Objects of this invention are to provide a method for the construction of ships which lessens the previously fixed minimum periods of time required for the construction of a ship and during which the ways is occupied byit, which avoids jects will be apparent on rea ing this specification.

The present invention broadly stated, comprises the pre-assembly or pre-erection or Dre-construction of rather large and heavy sections orparts of deck superstructure housings, supplying such sections, where needed, with suitable temporary struts, braces or other reinforcing or supporting means so that the large and heavy sections will be structurally sound and may be suspended and lifted by cranes into place on the ways or on the partially constructed ship without substantial deformation of the lifted sections and without the occurrence of undue stresses or strains therein, and then welding or otherwise fastening the preassembled sections together. Thus, instead of assembling all the individual elements of the housing serially, one after another, the present invention comprises the simultaneous pre-assembly of very large and heavy sections in suitable pre-assembly buildings or stations, transporting these sections to the ways, and then uniting the pre-assembled sections to the hull or deck and to one another.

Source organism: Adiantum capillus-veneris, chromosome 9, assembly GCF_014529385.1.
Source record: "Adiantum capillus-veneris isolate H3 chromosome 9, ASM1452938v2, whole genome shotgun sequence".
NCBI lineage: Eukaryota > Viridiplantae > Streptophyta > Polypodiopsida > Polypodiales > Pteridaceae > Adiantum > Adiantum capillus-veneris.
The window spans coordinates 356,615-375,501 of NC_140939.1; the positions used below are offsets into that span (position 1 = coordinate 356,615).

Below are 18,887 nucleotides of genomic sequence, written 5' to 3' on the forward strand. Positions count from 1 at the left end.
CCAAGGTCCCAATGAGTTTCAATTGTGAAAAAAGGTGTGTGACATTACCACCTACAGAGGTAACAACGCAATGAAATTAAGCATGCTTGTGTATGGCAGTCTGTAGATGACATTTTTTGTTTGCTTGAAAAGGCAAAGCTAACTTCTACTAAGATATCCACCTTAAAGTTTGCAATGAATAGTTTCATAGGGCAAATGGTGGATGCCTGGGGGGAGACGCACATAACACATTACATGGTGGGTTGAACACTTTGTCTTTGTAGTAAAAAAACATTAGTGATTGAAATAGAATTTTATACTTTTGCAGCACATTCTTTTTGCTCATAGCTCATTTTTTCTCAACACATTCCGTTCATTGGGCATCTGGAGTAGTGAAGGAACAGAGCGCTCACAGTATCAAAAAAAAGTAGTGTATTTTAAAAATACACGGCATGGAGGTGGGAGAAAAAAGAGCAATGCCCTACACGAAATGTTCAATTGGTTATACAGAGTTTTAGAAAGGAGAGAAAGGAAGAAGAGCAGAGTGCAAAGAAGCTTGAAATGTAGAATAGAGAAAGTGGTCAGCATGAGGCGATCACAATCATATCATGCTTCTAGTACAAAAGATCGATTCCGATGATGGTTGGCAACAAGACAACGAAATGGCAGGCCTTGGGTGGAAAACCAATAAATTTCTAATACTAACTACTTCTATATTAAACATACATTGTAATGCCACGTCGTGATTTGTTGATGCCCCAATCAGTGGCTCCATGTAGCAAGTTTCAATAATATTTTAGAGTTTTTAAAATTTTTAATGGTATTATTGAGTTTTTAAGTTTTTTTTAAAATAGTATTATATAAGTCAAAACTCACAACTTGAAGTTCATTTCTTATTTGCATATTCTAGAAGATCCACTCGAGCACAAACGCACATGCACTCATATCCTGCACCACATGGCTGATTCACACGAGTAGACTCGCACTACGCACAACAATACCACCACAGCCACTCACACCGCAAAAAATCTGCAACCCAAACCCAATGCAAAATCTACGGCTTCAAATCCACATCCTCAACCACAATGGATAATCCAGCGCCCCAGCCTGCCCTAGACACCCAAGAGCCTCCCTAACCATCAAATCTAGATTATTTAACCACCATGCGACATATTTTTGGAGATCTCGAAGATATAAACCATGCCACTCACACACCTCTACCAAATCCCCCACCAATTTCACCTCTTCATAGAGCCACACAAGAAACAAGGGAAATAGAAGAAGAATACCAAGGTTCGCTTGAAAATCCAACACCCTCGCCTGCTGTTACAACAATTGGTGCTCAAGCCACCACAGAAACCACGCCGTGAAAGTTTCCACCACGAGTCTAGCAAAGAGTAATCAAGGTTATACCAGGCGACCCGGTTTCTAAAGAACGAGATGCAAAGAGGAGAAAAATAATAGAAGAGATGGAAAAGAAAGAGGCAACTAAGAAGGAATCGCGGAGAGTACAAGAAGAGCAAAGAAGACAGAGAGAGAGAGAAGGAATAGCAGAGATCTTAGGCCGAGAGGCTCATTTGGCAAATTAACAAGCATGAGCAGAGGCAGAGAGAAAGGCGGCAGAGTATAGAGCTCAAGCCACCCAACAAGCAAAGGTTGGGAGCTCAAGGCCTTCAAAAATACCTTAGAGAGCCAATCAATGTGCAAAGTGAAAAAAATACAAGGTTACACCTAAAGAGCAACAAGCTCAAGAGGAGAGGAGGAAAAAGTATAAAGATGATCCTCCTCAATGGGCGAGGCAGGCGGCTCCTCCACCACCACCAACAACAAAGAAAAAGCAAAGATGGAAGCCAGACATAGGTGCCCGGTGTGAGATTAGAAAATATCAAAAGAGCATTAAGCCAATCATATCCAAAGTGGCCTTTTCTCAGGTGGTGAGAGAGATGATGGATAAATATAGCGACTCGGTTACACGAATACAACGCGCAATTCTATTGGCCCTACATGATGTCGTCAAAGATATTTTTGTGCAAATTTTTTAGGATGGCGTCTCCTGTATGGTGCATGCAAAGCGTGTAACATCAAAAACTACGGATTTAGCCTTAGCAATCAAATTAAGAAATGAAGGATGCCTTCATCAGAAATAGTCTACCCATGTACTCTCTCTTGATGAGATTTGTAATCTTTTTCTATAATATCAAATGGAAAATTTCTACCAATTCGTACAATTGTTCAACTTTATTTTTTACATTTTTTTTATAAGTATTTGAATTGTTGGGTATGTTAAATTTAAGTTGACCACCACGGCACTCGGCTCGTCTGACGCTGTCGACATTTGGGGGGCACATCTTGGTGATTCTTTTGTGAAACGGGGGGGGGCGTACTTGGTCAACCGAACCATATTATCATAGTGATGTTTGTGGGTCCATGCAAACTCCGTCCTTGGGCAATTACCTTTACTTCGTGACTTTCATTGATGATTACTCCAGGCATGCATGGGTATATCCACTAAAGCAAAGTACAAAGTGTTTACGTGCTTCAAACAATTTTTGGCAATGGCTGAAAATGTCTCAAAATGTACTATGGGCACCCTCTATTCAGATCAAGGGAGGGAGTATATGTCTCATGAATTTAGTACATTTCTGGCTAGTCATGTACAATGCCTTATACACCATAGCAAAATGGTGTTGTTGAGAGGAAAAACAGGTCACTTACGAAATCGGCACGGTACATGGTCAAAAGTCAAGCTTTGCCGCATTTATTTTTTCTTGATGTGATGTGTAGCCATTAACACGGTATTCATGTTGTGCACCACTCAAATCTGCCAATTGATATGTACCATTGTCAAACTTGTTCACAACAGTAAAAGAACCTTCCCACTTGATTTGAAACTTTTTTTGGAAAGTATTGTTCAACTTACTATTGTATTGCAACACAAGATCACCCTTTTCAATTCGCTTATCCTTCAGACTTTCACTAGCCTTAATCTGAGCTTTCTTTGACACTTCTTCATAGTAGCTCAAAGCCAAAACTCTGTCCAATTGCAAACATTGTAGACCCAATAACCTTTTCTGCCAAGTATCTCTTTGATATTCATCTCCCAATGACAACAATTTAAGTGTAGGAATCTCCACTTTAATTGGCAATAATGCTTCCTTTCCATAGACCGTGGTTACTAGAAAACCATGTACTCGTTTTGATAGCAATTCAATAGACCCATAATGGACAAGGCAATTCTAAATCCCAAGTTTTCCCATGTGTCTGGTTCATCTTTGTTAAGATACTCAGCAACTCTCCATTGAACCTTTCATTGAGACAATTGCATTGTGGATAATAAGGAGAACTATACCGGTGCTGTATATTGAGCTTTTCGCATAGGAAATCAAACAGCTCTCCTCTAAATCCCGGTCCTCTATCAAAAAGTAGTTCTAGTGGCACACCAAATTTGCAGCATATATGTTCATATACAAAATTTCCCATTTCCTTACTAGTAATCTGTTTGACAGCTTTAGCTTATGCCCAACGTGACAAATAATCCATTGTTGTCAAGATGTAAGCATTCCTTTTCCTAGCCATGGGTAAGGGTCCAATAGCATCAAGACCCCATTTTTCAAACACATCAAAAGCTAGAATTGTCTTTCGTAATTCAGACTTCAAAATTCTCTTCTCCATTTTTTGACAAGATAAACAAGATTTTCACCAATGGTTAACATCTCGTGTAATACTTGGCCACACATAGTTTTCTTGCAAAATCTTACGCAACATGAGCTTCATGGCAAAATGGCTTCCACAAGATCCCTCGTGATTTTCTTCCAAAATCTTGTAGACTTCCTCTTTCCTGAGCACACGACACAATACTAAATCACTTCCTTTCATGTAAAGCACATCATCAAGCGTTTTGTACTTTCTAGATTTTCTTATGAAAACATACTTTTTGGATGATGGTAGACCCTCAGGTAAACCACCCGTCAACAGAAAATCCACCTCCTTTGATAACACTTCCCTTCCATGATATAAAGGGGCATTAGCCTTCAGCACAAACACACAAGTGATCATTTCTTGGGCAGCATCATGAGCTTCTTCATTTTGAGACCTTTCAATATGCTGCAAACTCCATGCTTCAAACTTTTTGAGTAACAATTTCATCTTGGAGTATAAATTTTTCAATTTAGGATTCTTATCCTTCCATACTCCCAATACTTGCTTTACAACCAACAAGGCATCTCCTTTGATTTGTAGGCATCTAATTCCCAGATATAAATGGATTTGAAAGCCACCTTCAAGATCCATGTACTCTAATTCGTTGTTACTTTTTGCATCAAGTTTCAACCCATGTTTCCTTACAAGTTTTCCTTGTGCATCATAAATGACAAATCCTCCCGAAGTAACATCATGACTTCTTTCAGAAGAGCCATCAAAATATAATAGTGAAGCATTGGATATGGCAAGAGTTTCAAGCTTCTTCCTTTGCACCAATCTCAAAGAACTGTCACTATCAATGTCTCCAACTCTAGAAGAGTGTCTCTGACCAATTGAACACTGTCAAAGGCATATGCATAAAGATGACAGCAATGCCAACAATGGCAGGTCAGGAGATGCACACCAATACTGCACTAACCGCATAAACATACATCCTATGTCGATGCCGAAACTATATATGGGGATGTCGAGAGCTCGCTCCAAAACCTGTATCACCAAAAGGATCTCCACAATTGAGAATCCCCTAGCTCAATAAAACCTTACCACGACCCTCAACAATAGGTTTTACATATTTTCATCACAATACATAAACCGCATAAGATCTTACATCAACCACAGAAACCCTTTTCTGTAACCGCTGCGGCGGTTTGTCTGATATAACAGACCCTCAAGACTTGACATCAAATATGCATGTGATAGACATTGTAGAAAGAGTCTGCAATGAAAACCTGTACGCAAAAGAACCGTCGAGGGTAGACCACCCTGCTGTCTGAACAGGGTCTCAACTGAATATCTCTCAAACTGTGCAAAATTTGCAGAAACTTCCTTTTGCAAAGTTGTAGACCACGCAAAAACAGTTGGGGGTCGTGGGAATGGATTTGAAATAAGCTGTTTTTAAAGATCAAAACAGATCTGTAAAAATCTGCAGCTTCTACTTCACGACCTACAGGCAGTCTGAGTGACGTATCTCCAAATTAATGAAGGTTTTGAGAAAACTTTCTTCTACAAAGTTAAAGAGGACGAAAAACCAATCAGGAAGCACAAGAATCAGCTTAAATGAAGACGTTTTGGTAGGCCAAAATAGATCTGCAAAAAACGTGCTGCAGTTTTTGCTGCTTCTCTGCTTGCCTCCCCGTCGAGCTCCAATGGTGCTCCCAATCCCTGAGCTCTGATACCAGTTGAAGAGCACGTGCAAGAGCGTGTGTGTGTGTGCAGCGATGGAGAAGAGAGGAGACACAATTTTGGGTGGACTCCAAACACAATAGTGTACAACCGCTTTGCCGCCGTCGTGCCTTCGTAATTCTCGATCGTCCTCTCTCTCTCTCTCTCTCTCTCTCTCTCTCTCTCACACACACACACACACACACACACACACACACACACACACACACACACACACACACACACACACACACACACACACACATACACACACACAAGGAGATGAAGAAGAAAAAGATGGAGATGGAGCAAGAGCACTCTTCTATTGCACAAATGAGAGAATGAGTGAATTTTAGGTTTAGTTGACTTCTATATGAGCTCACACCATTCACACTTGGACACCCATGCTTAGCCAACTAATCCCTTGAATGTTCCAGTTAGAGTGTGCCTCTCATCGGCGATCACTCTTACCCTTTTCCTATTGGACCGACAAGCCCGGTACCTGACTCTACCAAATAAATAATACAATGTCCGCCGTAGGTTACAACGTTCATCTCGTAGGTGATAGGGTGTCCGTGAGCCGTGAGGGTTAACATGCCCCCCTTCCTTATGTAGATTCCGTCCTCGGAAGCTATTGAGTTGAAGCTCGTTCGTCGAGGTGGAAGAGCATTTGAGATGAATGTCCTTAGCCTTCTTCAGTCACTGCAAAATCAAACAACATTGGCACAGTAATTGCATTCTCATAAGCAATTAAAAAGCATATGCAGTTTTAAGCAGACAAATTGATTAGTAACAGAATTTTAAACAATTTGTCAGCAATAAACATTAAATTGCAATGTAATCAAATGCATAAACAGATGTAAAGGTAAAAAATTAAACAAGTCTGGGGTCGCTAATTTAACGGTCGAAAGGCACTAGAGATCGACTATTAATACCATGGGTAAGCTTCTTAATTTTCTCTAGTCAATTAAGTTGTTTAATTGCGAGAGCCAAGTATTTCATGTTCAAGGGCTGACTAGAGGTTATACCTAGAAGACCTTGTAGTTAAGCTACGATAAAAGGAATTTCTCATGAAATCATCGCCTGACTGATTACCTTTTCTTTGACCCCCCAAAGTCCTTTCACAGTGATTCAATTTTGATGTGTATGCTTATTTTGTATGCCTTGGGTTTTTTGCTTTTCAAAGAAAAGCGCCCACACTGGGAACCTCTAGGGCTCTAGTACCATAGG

Another feature of the invention is the arrangement of the dividing line between adjacent sections to make permanent parts of the sections provide the necessary supports in order to minimize the necessity for temporary supports, and to minimize the joining or connection of pipes, conduits, decks and bulkheads, especially if insulated, and 'otherparts. The arrangement of the dividing lines between sections is also such that all parts on which work is to be done will be easily accessible to the workman, such a the ship fitters, plumbers, pipe fitters, electricians, those working on specialty subcontracts, deck coverings and the like, the joiners or wood workers, the